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Advance Health Care Decisions

Powers of Attorney

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Life expectancy at birth increased from 47 in 1900 to 76 by the end of the twentieth century and that trend is continuing. The fastest-growing segment of the population is the over-85 group. In the early years of the 20th century, most deaths were sudden or occurred after a short illness. Now most deaths occur after a long period of chronic illness or debilitating health problems.

While most of us can look forward to more years of good health, it is essential to plan for a period of some degree of disability. Refusing to think about the possibility of disability until it occurs can cause inconvenience, heartache and financial inconvenience or even financial disaster.

Making decisions in advance is prudent for oneself and a caring act for loved ones. It may be that the plans made now will not be needed, but it is better to have a plan ready and not need it than to need it and not have it. Do not delay thinking about possible disability “until you need to”. When you reach the point of needing help you may not be able to make appropriate plans


If you do not make arrangements for the handling of your business while you are competent and you later become incapacitated, court proceedings may be necessary to appoint someone to manage your affairs. Having a Conservator appointed can be intrusive and embarrassing. It can also be expensive, entailing court costs, attorney fees and costs of a bond. These expenses come from your estate. A Conservator must go to the court to ask for permission to spend money for you, and each court proceeding means additional expenses. If you have someone in whose integrity and good judgment you trust, this painful process can usually be avoided by executing a Durable Power of Attorney or a Living Trust , but you must do this while you are competent.

Durable Powers of Attorney

The simplest and least expensive way to plan for management of your business affairs is to execute a DURABLE POWER OF ATTORNEY, appointing an agent or “attorney-in-fact” to act for you if you are unable to manage for yourself. To be durable, that is, to remain valid even if the Principal (person who executed it) becomes incapacitated, the document must include these words, or words to the same effect:

For powers that are to be effective immediately: “This power of attorney shall not be affected by the subsequent disability, incompetence or incapacity of the principal.”

If the document is a springing power (springs into effectiveness when and if the principal is incapacitated): This power shall become effective upon the incapacity, incompetence or disability of the principal.


Durable Powers of Attorney are wonderful documents when used appropriately, but their simplicity also makes them easy to misuse. It is critical to choose an agent (called an “attorney-in-fact”) who is impeccably honest, has good judgment, and will be sensitive to your preferences. These are not qualities about which you can make a quick judgment. Your agent should be someone you have known well for a long time and who manages his/her own business well. Your agent should consider your needs and wishes first in managing your assets, if that time comes.

Sole vs. Joint Agents

Many businesses prefer and even insist on having one person they can look to for decisions if the principal cannot act. For that reason it may be best to appoint only one person as the Agent or Attorney-in-Fact@), with an alternate appointed in case the first named person is unable to act. If the principal has only one person that (s)he trusts completely then it is better to appoint that person as sole agent rather than appoint an alternate who may find the opportunity too tempting, or who may be honest but poor at handling business.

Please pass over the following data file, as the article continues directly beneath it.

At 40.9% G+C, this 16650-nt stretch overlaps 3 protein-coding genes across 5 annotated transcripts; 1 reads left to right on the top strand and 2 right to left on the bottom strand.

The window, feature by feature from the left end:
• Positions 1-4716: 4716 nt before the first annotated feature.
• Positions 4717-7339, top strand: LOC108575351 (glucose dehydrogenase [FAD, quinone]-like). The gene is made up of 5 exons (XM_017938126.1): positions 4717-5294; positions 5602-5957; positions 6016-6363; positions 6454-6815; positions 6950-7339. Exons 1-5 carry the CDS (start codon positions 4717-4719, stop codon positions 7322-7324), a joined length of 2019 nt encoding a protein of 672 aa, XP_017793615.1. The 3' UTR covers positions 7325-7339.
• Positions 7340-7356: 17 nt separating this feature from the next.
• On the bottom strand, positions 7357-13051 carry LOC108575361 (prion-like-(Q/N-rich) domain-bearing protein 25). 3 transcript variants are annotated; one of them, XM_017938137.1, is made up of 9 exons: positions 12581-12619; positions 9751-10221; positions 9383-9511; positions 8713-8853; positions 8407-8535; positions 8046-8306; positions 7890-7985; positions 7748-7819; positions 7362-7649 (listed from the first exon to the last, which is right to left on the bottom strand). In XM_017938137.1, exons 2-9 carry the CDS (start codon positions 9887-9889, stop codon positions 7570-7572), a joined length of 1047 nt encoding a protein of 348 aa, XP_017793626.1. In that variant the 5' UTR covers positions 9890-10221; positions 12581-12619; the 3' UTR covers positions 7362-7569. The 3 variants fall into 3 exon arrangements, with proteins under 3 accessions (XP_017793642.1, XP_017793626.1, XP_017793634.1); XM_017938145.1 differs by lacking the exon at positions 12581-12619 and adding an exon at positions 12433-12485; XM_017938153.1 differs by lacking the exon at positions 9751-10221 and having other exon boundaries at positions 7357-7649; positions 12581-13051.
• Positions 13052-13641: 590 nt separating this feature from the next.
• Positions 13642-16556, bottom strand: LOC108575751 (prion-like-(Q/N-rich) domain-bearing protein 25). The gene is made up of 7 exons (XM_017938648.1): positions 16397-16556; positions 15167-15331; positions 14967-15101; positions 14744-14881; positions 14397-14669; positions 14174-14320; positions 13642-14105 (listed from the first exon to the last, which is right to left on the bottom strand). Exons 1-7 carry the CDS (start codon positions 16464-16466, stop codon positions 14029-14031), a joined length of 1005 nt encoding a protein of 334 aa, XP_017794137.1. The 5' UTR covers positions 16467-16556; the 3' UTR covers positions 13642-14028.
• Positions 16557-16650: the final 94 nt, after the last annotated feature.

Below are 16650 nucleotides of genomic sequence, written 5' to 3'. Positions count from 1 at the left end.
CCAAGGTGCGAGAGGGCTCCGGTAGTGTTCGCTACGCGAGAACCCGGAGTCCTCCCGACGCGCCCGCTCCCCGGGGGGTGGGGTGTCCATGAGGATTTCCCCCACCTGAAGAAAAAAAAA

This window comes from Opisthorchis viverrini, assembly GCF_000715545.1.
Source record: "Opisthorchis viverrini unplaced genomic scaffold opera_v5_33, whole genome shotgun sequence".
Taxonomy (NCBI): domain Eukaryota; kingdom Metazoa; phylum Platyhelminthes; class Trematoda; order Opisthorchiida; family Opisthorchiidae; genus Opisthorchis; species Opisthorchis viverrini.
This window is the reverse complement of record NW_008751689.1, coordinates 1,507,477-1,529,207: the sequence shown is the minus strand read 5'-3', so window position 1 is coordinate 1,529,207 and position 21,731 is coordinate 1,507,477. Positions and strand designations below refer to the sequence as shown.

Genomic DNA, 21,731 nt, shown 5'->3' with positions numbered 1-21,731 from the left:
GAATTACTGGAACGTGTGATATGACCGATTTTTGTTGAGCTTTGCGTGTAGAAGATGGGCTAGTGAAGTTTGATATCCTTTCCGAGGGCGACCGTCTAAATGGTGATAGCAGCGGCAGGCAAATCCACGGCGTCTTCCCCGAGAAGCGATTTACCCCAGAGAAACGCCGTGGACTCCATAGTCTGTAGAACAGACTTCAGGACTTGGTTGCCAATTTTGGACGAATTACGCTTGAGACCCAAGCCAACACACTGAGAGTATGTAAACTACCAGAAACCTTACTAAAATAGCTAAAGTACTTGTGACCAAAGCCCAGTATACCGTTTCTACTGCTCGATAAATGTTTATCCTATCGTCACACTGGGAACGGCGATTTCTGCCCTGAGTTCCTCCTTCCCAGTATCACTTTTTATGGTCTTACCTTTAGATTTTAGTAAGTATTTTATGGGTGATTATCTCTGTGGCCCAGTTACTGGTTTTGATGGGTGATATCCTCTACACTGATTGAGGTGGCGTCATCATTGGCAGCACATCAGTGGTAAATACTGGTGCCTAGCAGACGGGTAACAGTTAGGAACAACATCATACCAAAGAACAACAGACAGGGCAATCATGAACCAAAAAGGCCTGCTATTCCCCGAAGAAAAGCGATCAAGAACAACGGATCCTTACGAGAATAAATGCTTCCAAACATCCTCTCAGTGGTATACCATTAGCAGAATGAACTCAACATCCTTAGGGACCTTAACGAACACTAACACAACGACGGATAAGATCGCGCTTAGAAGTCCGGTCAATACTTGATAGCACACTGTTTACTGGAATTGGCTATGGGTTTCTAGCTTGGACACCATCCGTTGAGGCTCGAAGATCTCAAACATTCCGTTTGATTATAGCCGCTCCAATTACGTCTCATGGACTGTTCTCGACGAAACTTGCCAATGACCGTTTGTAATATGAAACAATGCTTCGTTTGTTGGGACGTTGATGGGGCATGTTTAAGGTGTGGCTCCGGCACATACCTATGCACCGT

It is possible to appoint joint agents if there are two trustworthy, competent candidates who can work together. It is wise to include some mechanism for prompt resolution of any disagreements if they arise. This is the situation in which third parties do not want to be caught. (Never appoint more than two agents.)

Special considerations

It is also wise to include in springing powers some trigger that will determine when incapacity occurs. This could be a letter from your treating physician, letters from both your doctor and attorney, or from someone else that you trust.

It is best not to appoint someone whose financial circumstances are less solid than your own. Remember that appointing someone to act for you is not “an honor”, but a responsibility. If you have several family members who might think they should be appointed, it may be best for you or your attorney to contact all of them at the time the appointment is made. You can explain that for reasons having nothing to do with affection or esteem, the person you appointed is the one you feel will best be able to carry out this responsibility and that you hope and expect all of the family will cooperate. If there is some sound reason for objecting to the appointment, other family members will have an opportunity to voice their concerns then, while you are able to consider and address them.

Do not allow yourself to get bogged down in whether you might hurt someone’s feelings. Appointing an agent is a business decision, not an expression of affection. Do not appoint the oldest child, or the one with a college degree, or the only male, for those reasons only. Appoint the person who manages his/her own business well and whom you can reasonably expect to do the same for you, and do it willingly.

What should be in the DPOA?

A DPOA should be more than a form; it should meet the particular needs of the person executing it. Three or four pages may suffice for someone whose business matters are simple; ten pages might be inadequate for someone whose financial affairs are more complicated. Even simple DPOAs should include a provision to make bank deposits and write checks; pay, negotiate or compromise debts; collect amounts owed; manage personal and real property; enter any bank deposit box, and other basic management tasks. If an agent is to be able to sell real property that must be specified in the document. Also, an agent under a power of attorney cannot benefit him/herself unless the authority to do so is spelled out. If a principal owns stocks or bonds, there should be a provision about managing them.

A complete list of all the provisions that should be included in a good durable power of attorney document is beyond the scope of this article. It is enough to say that one or two general paragraphs are not sufficient, and you should seek knowledgeable legal advice to draft a document that is right for your circumstances. If you have an old Durable Power of Attorney, even if it is a good one you might want to update it to include the new “HIPAA” medical privacy regulations.